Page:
“More than 100 million Americans depend on Medicare and Medicaid for their care and that number is growing. Three years of little or no improvement in care quality is truly surprising, and should be unacceptable,” says Vernon K. Smith, Ph.D., Health Management Associates, one of the nation’s leading experts on Medicaid. “The health plans need to focus on this immediately, because we know there is room for improvement. With these results, I would expect federal and state policy makers to take action quickly to jump-start quality improvement.” Enrollment in Medicaid grew in 2008 due to the declining economy and all of the reform bills before Congress envision greater expansions in the future. Medicare enrollment will also grow as the baby boomer generation becomes eligible.
Care quality in Medicare Advantage health plans is also flat for the third year in a row. Congress is considering making changes to Medicare’s payment system for these plans including the introduction of financial incentives to improve quality.
The quality of care for Americans continues to vary sharply depending on where people live. NCQA’s analysis of care for several chronic illnesses found that people in some parts of the U.S. were far less likely to receive appropriate care than were people in other parts of the country. Across key measures in diabetes, cancer screening, behavioral health and cardiovascular care, high-performing regions outperformed low ones by 14 percent or more.
Health plans in the New England region (Connecticut, Maine, Massachusetts, New Hampshire, Rhode Island, and Vermont) continued to outpace all others and the quality of care in the South Central region (Alabama, Kentucky, Missouri, Tennessee, Arkansas, Louisiana, Oklahoma, and Texas) tended to lag the most. Among the findings:
• Health plans in New England were 16.3 percent more likely to treat diabetic patients according to accepted guidelines compared with health plans in South Central states.
• Health plans in Mid-Atlantic states were 14.1 percent more likely to adhere to guidelines for treating patients with cardiovascular disease compared with plans in South Central states.
• New England health plans were 19.2 percent more likely to ensure that all patients received all appropriate cancer screenings compared with health plans in South Central states.
• Health plans in Pacific states (Alaska, California, Hawaii, Oregon, and Washington) were 20.8 percent more likely to appropriately treat and follow up with patients with mental health and substance abuse issues compared with health plans in West North Central states (Iowa, Nebraska, Kansas, North Dakota, Minnesota, South Dakota, and Montana).
“The quality of your care should not depend on geography,” says Cristie Upshaw Travis, CEO of the Memphis Business Group on Health. “These quality gaps translate into preventable heart attacks, strokes, and other serious medical events, not to mention billions of dollars in avoidable medical costs.”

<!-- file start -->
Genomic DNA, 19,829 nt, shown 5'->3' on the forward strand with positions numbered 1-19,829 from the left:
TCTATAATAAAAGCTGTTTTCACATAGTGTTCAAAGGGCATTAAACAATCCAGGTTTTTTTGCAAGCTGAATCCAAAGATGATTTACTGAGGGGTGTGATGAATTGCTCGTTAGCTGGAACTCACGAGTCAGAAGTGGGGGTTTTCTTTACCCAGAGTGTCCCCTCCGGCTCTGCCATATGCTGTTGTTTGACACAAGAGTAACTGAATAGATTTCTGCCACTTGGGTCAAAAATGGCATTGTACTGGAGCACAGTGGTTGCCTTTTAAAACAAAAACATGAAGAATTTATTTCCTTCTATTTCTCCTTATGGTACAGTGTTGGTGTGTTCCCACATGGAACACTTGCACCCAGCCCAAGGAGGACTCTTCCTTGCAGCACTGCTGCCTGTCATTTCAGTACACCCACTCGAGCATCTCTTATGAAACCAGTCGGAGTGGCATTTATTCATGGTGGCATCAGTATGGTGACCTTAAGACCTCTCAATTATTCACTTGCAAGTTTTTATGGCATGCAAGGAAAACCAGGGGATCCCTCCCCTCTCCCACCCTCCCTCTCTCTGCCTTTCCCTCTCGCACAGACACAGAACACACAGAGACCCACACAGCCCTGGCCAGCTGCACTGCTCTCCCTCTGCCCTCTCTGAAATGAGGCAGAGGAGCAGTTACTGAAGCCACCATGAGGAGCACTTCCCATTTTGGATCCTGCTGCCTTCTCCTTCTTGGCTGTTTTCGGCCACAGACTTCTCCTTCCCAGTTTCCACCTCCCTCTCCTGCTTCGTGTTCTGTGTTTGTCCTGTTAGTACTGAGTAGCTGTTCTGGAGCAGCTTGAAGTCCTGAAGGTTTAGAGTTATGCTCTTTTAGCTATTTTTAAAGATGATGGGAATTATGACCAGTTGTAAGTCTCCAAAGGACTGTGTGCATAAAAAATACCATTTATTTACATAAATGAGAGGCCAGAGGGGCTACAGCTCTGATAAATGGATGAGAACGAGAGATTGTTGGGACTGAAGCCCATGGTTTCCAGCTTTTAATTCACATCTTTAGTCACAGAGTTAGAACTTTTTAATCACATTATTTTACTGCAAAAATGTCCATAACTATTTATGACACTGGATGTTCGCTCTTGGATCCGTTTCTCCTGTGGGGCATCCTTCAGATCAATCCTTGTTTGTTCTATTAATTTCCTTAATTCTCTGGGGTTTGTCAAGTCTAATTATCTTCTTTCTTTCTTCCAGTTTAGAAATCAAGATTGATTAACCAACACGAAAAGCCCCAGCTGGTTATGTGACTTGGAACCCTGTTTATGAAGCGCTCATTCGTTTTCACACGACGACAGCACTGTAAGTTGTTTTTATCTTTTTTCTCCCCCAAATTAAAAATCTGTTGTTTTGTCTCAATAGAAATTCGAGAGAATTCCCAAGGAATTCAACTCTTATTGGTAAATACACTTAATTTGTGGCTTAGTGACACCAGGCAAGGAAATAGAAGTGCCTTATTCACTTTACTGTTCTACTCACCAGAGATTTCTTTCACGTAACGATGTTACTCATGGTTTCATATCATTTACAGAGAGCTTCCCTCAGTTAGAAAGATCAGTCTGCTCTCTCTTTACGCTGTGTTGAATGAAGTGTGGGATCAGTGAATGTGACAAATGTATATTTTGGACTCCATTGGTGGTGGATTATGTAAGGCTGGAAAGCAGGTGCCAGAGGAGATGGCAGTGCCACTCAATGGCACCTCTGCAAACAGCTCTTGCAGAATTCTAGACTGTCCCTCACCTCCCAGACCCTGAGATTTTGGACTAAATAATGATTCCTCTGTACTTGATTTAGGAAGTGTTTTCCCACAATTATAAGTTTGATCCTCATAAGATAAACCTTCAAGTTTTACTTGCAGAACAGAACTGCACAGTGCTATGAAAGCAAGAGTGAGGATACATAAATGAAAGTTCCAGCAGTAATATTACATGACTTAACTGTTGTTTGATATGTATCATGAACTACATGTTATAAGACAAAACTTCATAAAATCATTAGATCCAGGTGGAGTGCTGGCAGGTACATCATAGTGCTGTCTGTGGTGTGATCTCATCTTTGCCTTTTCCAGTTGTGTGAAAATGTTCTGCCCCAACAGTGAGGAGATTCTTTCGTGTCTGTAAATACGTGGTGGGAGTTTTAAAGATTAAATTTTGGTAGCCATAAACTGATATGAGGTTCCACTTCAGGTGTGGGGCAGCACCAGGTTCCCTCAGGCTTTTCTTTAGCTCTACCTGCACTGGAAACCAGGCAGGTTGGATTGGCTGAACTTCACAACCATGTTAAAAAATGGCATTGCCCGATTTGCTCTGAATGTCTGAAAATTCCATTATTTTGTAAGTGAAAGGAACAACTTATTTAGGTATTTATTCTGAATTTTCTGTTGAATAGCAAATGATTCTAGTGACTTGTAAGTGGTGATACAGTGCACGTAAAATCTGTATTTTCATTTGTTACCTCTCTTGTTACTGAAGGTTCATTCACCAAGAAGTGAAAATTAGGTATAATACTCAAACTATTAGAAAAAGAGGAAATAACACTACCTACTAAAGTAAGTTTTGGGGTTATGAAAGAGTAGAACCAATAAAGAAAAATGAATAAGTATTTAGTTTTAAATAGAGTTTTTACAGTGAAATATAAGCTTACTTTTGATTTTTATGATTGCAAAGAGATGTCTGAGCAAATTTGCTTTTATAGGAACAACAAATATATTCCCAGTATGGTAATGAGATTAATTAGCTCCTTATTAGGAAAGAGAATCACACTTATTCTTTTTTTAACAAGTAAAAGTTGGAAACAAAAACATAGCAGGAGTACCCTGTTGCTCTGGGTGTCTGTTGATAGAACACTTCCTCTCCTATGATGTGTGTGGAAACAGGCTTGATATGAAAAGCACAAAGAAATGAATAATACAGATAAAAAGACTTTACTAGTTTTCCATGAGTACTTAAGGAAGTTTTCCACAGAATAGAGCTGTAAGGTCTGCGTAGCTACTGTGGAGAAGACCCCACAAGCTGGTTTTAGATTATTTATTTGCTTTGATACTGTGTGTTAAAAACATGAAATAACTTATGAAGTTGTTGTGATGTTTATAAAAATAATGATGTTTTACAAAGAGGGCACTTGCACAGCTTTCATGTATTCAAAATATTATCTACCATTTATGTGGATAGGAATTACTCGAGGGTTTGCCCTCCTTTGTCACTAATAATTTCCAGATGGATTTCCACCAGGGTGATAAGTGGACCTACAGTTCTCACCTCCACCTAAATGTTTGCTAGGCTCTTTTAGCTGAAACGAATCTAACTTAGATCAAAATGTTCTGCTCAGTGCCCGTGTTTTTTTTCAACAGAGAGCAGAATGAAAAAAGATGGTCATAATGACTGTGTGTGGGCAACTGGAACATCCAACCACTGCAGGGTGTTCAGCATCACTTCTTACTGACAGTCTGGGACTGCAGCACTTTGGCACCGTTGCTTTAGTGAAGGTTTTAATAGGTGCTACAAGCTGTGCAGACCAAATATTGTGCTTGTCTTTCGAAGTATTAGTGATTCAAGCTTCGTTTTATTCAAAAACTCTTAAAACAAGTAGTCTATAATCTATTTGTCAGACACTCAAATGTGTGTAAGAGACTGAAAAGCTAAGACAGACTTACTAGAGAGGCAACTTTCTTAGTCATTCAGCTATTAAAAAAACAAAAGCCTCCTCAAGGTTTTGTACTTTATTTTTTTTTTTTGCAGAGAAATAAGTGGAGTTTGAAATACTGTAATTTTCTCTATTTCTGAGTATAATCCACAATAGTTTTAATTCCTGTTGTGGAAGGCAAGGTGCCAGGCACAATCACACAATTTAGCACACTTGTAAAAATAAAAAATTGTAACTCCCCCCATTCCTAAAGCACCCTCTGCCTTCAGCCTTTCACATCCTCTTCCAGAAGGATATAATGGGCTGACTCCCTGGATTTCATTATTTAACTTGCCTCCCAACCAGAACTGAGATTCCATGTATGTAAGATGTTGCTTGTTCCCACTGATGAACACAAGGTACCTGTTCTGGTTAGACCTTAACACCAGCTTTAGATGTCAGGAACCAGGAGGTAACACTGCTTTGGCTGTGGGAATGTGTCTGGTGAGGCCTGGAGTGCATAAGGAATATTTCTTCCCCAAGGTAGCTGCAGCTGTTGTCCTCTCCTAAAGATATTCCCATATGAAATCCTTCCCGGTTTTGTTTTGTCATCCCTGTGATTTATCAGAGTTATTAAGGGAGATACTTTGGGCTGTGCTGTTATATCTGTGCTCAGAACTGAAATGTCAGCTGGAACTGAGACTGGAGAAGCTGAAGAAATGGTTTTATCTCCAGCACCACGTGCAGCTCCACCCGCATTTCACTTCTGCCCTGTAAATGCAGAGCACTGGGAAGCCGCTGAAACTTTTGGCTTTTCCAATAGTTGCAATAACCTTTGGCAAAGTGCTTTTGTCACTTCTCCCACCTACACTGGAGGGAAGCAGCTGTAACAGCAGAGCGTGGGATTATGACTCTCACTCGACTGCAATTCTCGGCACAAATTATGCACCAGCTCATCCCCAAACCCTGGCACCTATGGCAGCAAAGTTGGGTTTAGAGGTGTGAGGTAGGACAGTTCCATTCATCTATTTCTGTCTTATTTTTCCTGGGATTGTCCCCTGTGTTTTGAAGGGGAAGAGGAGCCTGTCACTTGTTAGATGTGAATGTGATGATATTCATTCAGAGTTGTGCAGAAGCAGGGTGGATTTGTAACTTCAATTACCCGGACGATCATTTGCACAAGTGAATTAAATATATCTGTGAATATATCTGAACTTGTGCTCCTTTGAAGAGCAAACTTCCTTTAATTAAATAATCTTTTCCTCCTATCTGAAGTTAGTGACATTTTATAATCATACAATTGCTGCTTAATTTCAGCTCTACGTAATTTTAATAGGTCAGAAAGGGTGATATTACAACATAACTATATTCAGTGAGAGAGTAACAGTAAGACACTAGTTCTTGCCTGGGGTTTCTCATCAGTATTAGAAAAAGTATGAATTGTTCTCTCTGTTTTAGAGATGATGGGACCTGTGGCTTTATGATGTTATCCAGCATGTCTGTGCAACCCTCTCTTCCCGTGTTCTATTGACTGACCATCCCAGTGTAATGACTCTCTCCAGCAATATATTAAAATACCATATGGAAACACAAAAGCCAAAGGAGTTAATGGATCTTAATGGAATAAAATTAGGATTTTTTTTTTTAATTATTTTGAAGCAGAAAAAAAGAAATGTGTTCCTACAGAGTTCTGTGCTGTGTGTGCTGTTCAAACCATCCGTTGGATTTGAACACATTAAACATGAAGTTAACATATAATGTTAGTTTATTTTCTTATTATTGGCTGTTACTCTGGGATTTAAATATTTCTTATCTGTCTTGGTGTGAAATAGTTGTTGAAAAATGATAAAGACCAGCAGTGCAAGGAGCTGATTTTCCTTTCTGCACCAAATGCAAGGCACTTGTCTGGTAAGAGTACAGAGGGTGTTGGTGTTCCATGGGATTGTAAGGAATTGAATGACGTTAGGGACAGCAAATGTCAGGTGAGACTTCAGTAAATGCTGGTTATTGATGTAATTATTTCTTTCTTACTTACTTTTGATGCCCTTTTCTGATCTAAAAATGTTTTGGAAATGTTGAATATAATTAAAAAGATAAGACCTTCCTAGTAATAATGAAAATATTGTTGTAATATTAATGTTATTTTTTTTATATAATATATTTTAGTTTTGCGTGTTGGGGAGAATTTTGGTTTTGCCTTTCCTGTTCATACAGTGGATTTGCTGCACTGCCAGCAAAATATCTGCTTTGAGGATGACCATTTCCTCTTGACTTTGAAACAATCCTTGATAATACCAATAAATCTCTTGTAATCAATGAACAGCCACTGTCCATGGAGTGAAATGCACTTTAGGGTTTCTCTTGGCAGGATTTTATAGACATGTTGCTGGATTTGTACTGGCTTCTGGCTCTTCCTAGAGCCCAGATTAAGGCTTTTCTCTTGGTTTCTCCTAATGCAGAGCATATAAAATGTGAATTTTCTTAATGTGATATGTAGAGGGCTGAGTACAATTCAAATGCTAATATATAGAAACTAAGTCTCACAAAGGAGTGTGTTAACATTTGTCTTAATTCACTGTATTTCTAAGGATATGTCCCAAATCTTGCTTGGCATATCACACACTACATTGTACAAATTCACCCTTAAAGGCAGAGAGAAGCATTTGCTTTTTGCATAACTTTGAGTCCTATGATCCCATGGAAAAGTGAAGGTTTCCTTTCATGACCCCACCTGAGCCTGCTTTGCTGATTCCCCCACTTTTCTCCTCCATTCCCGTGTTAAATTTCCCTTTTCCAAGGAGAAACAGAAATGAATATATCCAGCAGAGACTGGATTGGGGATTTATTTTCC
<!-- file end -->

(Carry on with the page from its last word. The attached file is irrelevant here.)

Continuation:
For the third year, NCQA measured the value of health plans by combining quality measures with an assessment of how many resources were used to achieve those results. Data were collected in four key chronic disease areas: diabetes, cardiovascular disease, asthma, and chronic obstructive pulmonary disease. There were wide variations in both spending and quality, and NCQA found essentially no relationship between cost and quality, a disturbing and counterintuitive finding in an economy where price is often used as a proxy for quality.
"Health care doesn't follow the 'pay more get more' rule," said NCQA Executive Vice President Greg Pawlson, M.D. "Areas of the country with higher costs are more likely to have lower rather than higher quality. You can't simply spend your way to better health or to a health care system that delivers high value for the costs."
Finally, little is known about the quality of care for the roughly 190 million Americans who are not in a health plan that measures and reports on quality. More than half (56%) of commercially insured people are in plans that report HEDIS to NCQA but only 25 percent of Medicaid beneficiaries and 16 percent of Medicare beneficiaries are in such plans. Many of the rest are in fee-for-service-care systems where quality measurement is not measured in a comprehensive manner. Congress has been working in recent years to expand the use of quality reporting in both these programs.
NCQA’s full report, “The State of Health Care Quality 2009,” is available online at www.ncqa.org/sohc. Much of the data from the report is used in NCQA’s online Health Plan Report Card, which allows consumers to compare health plans based on NCQA accreditation results and HEDIS quality scores. To see the Health Plan Report Card, visit http://reportcard.ncqa.org.